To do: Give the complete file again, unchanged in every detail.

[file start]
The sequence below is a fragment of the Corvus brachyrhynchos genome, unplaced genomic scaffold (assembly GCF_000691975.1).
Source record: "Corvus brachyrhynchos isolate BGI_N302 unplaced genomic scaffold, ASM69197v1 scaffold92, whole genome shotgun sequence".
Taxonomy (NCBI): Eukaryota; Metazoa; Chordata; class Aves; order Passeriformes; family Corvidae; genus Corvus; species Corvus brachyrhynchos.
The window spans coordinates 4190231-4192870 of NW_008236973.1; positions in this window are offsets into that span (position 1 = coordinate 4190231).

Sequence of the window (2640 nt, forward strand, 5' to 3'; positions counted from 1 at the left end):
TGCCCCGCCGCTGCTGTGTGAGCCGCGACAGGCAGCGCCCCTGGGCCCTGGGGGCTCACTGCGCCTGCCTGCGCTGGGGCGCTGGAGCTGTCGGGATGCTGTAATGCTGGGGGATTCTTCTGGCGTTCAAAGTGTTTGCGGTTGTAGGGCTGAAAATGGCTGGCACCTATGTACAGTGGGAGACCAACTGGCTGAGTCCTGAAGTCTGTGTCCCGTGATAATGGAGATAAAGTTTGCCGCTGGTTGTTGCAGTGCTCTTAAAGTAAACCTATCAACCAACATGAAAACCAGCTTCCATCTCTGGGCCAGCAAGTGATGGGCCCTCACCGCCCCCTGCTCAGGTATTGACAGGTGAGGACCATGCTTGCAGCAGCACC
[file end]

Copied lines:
The sequence below is a fragment of the Corvus brachyrhynchos genome, unplaced genomic scaffold (assembly GCF_000691975.1).
Source record: "Corvus brachyrhynchos isolate BGI_N302 unplaced genomic scaffold, ASM69197v1 scaffold92, whole genome shotgun sequence".
Taxonomy (NCBI): Eukaryota; Metazoa; Chordata; class Aves; order Passeriformes; family Corvidae; genus Corvus; species Corvus brachyrhynchos.
The window spans coordinates 4190231-4192870 of NW_008236973.1; positions in this window are offsets into that span (position 1 = coordinate 4190231).

Sequence of the window (2640 nt, forward strand, 5' to 3'; positions counted from 1 at the left end):
TGCCCCGCCGCTGCTGTGTGAGCCGCGACAGGCAGCGCCCCTGGGCCCTGGGGGCTCACTGCGCCTGCCTGCGCTGGGGCGCTGGAGCTGTCGGGATGCTGTAATGCTGGGGGATTCTTCTGGCGTTCAAAGTGTTTGCGGTTGTAGGGCTGAAAATGGCTGGCACCTATGTACAGTGGGAGACCAACTGGCTGAGTCCTGAAGTCTGTGTCCCGTGATAATGGAGATAAAGTTTGCCGCTGGTTGTTGCAGTGCTCTTAAAGTAAACCTATCAACCAACATGAAAACCAGCTTCCATCTCTGGGCCAGCAAGTGATGGGCCCTCACCGCCCCCTGCTCAGGTATTGACAGGTGAGGACCATGCTTGCAGCAGCACC